Great Horned Owl

Great Horned Owl

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And finally we took a few minutes to scan the Glenmore Reservoir, and boy was I glad we did! Far out on the reservoir one of the common perches for gulls and swallows were four species of gulls, and one of those was our first of the year. Lined up nicely were a California Gull (far left), a couple of Ring-billed Gulls, a Franklin’s Gull, and on the far right was a Herring Gull. It’s too bad these guys were so far off, because they sure were a nice sight to see after our slow day!

Gulls on a log

Gulls on a log

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Have a great week, and good birding!

Fall Birding With the Friends of Fish Creek

Posted by Bob Lefebvre. All photos by George Best.

Here are some of the photos that George Best has taken on recent walks with the Friends of Fish Creek Provincial Park Society fall birding course.

For the week of October 12-18, we went to Elliston Park on the eastern edge of the city. Besides walking around the lake, we also viewed the wetlands immediately to the east.

Bonaparte's Gull

Bonaparte’s Gull

Common Goldeneye

Common Goldeneye

Common Merganser

Common Merganser

Eared Grebe

Eared Grebe

Purple Finch

Purple Finch

Ring-billed Gull

Ring-billed Gull

The following week we went to South Glenmore to try to find Scoters and Loons, among other birds. The winter finches were also arriving by then. Here are some photos from October 19 and 25.

Bufflehead

Bufflehead

Herring Gull

Herring Gull

Scoter's

White-winged Scoters

Common Redpoll close up

Common Redpoll

Common Redpoll

Common Redpoll

Common Redpoll1

Common Redpolls

Western Grebe

Western Grebe

Red Crossbill

Red Crossbill

Red Crossbill1

Red Crossbill

White-winged Crossbill

White-winged Crossbills

Finally, here are some photos from October 26 at Bebo Grove in Fish Creek Park.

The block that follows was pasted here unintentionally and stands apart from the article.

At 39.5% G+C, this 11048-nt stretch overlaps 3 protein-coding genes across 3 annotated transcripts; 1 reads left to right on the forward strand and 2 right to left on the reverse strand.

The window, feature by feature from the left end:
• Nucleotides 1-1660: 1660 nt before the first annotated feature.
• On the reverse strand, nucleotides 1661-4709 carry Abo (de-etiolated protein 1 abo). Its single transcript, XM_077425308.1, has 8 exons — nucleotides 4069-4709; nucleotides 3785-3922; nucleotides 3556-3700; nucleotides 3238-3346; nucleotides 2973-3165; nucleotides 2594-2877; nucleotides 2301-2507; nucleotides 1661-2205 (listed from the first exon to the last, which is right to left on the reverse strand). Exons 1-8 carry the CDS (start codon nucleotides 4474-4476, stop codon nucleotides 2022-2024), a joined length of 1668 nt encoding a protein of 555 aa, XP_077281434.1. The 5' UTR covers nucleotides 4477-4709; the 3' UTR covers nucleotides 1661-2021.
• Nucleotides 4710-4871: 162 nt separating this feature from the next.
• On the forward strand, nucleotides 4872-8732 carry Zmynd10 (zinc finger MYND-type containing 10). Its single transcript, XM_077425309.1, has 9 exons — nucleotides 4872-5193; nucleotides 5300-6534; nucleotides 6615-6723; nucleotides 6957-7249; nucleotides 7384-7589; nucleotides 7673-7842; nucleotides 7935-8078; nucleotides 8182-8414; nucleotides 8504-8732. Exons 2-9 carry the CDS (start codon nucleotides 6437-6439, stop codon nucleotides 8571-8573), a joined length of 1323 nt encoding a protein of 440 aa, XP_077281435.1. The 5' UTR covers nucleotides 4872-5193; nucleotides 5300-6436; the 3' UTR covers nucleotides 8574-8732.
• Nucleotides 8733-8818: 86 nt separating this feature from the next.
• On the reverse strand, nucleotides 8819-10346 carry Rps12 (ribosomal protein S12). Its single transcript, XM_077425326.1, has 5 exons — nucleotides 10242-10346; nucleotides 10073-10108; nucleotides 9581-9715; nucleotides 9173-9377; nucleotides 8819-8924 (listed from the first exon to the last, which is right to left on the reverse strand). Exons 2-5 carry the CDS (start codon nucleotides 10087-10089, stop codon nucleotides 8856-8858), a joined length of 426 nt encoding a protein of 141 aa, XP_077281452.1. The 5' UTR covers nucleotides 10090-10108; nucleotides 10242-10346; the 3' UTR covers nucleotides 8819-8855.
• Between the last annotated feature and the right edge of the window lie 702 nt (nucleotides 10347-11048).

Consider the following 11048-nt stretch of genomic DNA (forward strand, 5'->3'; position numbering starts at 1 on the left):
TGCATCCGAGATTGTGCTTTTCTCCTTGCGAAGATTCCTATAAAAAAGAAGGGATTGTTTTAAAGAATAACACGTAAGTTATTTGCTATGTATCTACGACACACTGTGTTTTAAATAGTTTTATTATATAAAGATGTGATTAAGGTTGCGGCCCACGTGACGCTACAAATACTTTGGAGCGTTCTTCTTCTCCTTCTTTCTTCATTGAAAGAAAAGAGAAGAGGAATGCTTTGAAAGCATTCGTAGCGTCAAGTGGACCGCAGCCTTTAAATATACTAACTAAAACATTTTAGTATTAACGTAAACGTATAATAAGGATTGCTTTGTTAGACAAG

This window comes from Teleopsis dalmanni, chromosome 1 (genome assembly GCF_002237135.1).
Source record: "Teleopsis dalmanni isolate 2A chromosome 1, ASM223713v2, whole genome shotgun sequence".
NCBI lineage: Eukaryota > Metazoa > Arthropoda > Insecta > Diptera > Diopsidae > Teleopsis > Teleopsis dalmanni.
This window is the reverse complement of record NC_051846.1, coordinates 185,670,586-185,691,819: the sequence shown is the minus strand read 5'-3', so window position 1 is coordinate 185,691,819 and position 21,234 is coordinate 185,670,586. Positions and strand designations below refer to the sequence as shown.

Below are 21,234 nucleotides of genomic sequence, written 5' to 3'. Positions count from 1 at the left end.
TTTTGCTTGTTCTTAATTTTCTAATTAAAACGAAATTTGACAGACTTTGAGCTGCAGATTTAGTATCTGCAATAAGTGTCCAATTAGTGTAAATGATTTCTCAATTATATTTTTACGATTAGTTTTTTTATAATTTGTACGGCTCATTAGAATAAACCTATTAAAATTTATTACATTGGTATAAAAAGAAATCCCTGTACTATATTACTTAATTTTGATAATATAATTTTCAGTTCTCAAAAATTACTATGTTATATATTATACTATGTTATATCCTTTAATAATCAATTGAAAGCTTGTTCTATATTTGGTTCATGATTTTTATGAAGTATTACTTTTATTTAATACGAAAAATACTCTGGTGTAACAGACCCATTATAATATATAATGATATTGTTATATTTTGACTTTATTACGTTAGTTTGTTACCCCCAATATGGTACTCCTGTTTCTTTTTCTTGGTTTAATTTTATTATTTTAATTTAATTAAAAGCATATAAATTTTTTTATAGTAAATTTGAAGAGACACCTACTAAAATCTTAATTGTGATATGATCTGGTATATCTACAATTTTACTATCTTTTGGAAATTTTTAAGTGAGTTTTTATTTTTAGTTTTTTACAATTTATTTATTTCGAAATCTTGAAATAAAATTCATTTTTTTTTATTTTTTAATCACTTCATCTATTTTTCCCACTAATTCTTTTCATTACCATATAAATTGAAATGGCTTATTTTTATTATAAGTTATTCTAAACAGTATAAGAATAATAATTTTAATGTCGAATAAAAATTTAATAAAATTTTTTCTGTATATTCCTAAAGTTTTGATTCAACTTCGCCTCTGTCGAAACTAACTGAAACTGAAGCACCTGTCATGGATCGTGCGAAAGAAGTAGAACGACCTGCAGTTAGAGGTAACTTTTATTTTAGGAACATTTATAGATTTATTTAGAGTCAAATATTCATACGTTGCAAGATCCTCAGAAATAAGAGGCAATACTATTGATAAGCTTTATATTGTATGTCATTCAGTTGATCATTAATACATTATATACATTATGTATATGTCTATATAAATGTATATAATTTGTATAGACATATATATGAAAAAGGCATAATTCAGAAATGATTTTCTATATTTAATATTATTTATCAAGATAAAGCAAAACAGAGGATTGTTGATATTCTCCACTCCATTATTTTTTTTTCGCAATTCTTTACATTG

151026 - Great Horned Owl sleeping

Great Horned Owl

White-winged Crossbills

White-winged Crossbills

Black-capped Chickadee1

Black-capped Chickadee

Tomorrow, Dan Arndt will post a full account of our group’s tour of Bebo Grove on November 1.

 

Autumn Birding Course 2015

The Friends of Fish Creek Autumn Birding Course will be starting up on August 31. You now have the option of signing up for either one outing a week or two. Youths accompanied by a registered adult can attend the whole 15-week course (over 40 hours in the field) for only $5. These outings are a lot of fun and are great for beginners, and for anyone wanting to explore Calgary’s natural areas.

Go to the Friends of Fish Creek site to register.

Fall birding course 2015

 

Sunday Showcase: Hawk versus Kingfisher

Posted by Bob Lefebvre

On one of our Friends of Fish Creek birding course field trips last fall, we were treated to an amazing chase in the Weaselhead Nature Area. We were in the woods just past the bridge over the Elbow River when I heard the distinctive rattle of a Belted Kingfisher. We hurried back to the river to try to see this bird, which, given the late date (November 8) was likely attempting to overwinter in Calgary, as they sometimes do.